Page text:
--dns= --dns= \
--restart=unless-stopped \
--hostname pi.hole \
-e VIRTUAL_HOST="pi.hole" \
-e PROXY_LOCATION="pi.hole" \
-e ServerIP="" \
-e ServerIPv6="fd00:9050:df0c:f182:9ec4:ae37:1a0b:281b" \

Running the Docker Container

Now that we have the script configured we can run it! We’ll have make the script executable with chmod +x and then we can run it with ./ You should see some output like this to indicate it was successful:

Starting up pihole container .......... OK
Assigning random password: abcdef for your pi-hole: https://...

Take note of the password for the next step.

Installing Without Docker

Installing Pi-hole without Docker is quite simply since they provide an automated installer script. Just download and run it with the following command and it will walk you through the whole process!

curl -sSL | bash

Make sure to take note of the admin password it generates for the next step.

Testing Pi-hole

Once Pi-hole is installed and running, we can test it from another computer using the dig command. You’ll want to test both the IPv4 and IPv6 address and replace them with your own addresses in these commands:

$ dig @

$ dig -6 @fd00:9050:df0c:f182:9ec4:ae37:1a0b:281b

If you see output similar to mine that means Pi-hole is working and is accessible on your local network! Now you can also navigate to http://<pi-hole ip address>/admin in the browser, log in with the password it generated during installation, and check out the dashboard.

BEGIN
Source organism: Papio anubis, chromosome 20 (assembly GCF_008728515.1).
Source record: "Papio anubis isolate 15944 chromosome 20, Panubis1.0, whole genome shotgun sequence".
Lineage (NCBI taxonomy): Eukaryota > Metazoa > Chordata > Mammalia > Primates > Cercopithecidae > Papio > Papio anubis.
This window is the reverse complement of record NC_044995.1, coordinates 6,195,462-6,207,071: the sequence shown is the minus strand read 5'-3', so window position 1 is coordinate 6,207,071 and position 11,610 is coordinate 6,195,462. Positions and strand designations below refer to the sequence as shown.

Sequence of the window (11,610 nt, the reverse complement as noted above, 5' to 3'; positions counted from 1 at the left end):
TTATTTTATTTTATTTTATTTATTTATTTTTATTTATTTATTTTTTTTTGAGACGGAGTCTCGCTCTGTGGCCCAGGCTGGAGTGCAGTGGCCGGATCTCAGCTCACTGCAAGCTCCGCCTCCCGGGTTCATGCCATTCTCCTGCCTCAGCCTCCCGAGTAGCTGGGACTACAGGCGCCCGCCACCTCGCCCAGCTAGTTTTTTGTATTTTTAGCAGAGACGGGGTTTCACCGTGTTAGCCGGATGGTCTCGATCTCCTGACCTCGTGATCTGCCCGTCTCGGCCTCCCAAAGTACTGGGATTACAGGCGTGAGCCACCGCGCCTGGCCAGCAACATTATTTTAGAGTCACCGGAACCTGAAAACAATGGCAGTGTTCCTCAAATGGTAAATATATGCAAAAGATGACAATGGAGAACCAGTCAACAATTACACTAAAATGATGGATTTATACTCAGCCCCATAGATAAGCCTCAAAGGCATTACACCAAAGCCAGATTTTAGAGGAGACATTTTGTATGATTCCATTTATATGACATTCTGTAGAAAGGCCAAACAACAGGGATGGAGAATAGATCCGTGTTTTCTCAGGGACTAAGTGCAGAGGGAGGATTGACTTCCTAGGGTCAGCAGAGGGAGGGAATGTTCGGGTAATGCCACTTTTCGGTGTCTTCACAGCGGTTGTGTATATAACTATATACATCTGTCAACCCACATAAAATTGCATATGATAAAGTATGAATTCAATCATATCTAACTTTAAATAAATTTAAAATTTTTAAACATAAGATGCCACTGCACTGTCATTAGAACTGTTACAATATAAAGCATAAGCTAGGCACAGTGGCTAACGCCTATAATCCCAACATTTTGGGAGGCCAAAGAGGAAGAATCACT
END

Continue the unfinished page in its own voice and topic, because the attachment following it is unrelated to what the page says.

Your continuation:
Pi-hole dashboard

Using Pi-hole on Your Devices

The easiest way to get all of your devices to use Pi-hole is to configure the DNS settings on your router to point to the IP addresses of your Pi-hole device. Most routers will let you change this, however some may have limitations such as not allowing local IP addresses or requiring at least 2 addresses to be entered. If your router requires at least 2 addresses to be entered, you can use one of your upstream DNS servers as the fallback ( in my case).

Router DNS Settings

If you can’t change the DNS settings at all or your router doesn’t allow local IP addresses, you’ll either need to use Pi-hole as your DHCP server or manually set the DNS settings for each device on your network. Follow the instructions below for setting up the DHCP server, or search online for how to configure the DNS server of each of your devices.

Using Pi-hole as Your DHCP Server

If you’re using Docker, you’ll have to change the setup script and recreate your container to give Pi-hole the necessary network permissions. If you’re not using docker, skip to the next step.

Configure Docker Networking for DHCP